SAN FRANCISCO (03/24/2000) - FastForward Networks looks to cure the ills of Internet broadcasting with the Media Distribution Network (MDN) it will unveil this week. The company hopes to do for streaming media what Akamai is doing for page delivery: pushing the source of the content closer to the recipient.
"We want to convert the Internet into a broadcast network," says Eric Wolford, vice president of product marketing and business development at FastForward.
"We're addressing the problems with the distribution and management of streaming media."
FastForward wants to build an overlay net by placing software-based servers in as many collocation points as possible.
The servers, known as Media Bridges, sit on a Solaris or Linux box and form the core of FastForward's MDN. Content can be injected into the network at multiple points to ensure there is no single point of failure. If one server goes down, traffic can be automatically rerouted to the next best path through the network. FastForward uses a "pull" approach, so only those segments of the network that want to see a broadcast get it, rather than flooding the whole network with a broadcast.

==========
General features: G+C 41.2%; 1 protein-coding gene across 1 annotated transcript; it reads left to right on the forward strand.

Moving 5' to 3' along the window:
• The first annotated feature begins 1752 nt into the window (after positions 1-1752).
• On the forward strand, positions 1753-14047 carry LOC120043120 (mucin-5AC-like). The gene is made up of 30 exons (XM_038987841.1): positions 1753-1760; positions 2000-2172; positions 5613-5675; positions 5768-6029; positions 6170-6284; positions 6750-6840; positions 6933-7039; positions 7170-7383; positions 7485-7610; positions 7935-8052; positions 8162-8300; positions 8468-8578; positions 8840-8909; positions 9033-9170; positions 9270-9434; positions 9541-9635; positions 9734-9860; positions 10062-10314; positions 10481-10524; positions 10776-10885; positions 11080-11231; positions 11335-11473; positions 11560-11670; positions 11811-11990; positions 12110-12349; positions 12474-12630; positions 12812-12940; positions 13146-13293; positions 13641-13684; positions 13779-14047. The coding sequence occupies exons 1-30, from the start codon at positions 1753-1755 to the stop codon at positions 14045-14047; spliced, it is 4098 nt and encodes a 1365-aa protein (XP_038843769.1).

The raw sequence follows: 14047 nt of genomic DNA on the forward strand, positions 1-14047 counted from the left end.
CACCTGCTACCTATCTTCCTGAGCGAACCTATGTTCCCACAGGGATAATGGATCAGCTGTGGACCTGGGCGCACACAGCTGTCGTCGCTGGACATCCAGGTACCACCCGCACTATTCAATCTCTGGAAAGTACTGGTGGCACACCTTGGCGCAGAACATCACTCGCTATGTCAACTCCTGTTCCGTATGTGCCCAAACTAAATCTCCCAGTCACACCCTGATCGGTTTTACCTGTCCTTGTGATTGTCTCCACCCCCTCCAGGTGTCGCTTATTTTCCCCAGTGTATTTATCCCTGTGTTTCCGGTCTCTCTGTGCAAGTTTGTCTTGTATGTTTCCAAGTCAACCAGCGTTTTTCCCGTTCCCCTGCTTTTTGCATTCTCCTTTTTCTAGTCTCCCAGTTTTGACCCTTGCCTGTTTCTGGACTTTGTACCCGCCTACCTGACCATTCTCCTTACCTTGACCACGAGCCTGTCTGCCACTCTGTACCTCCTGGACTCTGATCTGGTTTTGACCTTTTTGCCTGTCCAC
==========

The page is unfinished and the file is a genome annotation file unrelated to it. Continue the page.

"These guys are taking a rigorous network approach and applying it to streaming media, something which has been lacking," says Alex Benik, an analyst at The Yankee Group in Boston. "Its almost like they're setting up a multicast-enabled virtual private network."
FastForward also offers Media Bridge Adapters that connect RealNetworks' RealServer G2, Microsoft's Windows Media Services and Apple QuickTime servers to a media bridge, allowing a single stream to be sent across the MDN.
The last piece of the FastForward puzzle is Broadcast Manager, a Web-based interface for monitoring traffic on the MDN and adjusting quality-of-service levels for each broadcast. Broadcasters can dedicate certain percentages of bandwidth to specific streams and adjust according to demand.